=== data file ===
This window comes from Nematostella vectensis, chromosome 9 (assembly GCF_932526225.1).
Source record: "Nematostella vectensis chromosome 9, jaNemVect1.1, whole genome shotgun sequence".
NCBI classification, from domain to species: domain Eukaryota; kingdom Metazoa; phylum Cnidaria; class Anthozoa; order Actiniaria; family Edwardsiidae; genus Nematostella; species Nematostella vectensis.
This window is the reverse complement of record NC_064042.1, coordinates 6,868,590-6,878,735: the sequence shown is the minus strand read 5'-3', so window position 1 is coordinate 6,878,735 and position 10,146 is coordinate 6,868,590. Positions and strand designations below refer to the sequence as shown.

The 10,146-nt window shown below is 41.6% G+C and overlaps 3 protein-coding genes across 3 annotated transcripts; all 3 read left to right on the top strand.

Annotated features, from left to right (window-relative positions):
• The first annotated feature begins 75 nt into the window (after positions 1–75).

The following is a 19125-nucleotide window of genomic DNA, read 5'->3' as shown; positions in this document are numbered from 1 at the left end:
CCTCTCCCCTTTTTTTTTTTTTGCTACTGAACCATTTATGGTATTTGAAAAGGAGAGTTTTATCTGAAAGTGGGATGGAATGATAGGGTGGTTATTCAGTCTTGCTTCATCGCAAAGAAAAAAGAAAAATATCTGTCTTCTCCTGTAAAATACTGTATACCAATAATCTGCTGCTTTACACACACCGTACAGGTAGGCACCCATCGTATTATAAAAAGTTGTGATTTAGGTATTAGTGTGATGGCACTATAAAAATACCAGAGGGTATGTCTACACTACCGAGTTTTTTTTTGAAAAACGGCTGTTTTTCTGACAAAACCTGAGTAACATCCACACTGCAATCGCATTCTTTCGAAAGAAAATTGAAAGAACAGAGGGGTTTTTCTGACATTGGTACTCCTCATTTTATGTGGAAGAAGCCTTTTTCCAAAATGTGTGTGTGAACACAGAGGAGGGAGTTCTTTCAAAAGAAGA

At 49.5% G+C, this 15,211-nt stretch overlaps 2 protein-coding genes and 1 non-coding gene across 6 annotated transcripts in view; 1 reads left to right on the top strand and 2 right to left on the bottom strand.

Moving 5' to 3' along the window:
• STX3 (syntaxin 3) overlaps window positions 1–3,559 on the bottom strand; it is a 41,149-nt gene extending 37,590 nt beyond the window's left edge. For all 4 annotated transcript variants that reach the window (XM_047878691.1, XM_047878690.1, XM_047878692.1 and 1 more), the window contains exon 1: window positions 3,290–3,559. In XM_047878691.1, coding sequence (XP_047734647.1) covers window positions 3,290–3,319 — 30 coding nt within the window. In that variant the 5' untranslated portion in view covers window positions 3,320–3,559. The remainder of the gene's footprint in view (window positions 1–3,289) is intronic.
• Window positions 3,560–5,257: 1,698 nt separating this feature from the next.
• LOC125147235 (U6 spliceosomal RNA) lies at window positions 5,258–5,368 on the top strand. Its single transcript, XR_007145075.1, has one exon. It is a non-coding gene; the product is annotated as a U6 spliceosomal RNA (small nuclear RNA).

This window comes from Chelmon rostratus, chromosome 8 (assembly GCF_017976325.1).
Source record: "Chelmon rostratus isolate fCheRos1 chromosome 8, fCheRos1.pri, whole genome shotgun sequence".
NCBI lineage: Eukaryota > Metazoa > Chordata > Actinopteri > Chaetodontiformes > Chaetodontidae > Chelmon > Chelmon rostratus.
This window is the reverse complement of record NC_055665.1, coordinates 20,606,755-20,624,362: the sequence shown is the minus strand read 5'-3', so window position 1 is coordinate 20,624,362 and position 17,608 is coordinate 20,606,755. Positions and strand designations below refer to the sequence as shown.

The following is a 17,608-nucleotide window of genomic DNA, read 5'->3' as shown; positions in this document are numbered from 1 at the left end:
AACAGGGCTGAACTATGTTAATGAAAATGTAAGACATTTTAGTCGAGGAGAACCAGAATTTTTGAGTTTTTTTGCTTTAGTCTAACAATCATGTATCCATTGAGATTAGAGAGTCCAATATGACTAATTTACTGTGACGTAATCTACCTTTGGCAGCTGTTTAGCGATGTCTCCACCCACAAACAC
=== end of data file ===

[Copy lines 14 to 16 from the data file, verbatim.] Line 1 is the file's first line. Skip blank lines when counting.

• LOC125147235 (U6 spliceosomal RNA) lies at window positions 5,258–5,368 on the top strand. Its single transcript, XR_007145075.1, has one exon. It is a non-coding gene; the product is annotated as a U6 spliceosomal RNA (small nuclear RNA).

This window comes from Chelmon rostratus, chromosome 8 (assembly GCF_017976325.1).
Source record: "Chelmon rostratus isolate fCheRos1 chromosome 8, fCheRos1.pri, whole genome shotgun sequence".